Early-warning-signals management: A lesson from the Barings crisis

Zachary Sheaffer, Bill Richardson, Zehava Rosenblatt

    Research output: Contribution to journalArticlepeer-review

    Abstract

    The collapse of Barings was not an isolated event of its type. Rather, it characterizes an increasingly prevalent aspect of business settings as we approach the end of the second millennium. This paper surveys theoretical references in the crisis-and-decline literature to factors triggering crises. In particular, it emphasizes perceived organizational failure to notice and act on early-warning-signals (EWS). The paper presents a framework of organizational crisis-causal factors. These factors are tabulated to form a basis for models illustrating causes of organizational crises and poor EWS management. Validity and usefulness of the framework are tested through application to the Barings crisis. The presentation of some causal factors framework provides a diagnostic/predictive tool for use by crisis management (CM) strategists and regulators. It permits the un-learning of a frequent, yet detrimental, repercussion of managerial ineptitude. The paper proceeds by, first, discussing EWS management as contributing to the CM theory base. These contributions are presented as general categories of crisis-creating and EWS management-averting factors. Categories of crisis sources and pertinent key issues are then tabulated, followed by formal propositions. Next, the paper presents, and analyses against the background of crisis-causal factors, the case of the Barings debacle of 1995. A research agenda is proposed aimed at enhancing the empirical approach to studying EWS. Finally, comment is offered on the validity of the framework presented in the paper and the ways in which it might be used by CM strategists.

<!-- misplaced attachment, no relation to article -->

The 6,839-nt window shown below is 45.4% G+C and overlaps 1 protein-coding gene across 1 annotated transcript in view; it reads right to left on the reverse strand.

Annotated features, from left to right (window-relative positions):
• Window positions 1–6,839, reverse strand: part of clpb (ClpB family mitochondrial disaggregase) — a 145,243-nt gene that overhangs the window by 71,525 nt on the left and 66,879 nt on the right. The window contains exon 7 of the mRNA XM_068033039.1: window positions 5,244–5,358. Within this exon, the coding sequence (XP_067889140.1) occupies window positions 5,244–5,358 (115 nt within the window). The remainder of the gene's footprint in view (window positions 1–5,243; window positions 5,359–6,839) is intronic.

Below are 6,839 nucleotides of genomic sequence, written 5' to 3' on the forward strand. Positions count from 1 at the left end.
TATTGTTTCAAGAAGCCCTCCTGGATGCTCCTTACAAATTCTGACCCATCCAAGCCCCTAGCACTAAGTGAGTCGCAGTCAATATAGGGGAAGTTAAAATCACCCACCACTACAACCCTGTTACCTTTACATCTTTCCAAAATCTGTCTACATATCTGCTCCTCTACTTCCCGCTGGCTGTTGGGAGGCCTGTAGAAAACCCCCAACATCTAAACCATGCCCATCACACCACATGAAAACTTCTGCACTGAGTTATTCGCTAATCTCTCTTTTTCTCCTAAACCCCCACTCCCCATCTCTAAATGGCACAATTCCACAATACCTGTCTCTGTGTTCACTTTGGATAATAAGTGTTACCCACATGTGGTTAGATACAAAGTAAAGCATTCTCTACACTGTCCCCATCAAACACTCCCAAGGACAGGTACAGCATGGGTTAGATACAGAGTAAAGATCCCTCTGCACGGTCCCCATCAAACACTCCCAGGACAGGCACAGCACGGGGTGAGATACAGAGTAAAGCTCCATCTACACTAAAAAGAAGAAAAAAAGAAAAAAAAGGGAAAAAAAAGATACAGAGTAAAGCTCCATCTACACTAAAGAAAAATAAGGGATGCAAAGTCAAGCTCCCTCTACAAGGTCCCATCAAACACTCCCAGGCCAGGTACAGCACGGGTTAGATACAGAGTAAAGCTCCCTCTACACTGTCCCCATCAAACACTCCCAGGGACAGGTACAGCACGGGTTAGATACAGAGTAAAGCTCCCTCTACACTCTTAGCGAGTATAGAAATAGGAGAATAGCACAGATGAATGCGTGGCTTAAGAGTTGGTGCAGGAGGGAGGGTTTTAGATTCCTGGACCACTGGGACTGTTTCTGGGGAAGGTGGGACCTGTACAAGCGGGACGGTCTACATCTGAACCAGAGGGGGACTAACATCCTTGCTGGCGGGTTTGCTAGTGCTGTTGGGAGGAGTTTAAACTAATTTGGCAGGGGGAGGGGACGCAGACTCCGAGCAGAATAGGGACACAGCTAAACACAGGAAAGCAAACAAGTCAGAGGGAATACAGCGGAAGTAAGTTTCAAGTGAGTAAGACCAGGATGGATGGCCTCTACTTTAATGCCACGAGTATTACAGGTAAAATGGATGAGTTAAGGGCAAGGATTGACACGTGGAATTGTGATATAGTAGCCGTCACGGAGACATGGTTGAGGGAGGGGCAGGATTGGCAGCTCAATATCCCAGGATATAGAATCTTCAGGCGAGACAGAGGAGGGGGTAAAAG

Original languageEnglish
    Pages (from-to)1-22
    Number of pages22
    JournalJournal of Contingencies and Crisis Management
    Volume6
    Issue number1
    DOIs
    StatePublished - Mar 1998

    ASJC Scopus subject areas

    • Management Information Systems
    • Management, Monitoring, Policy and Law

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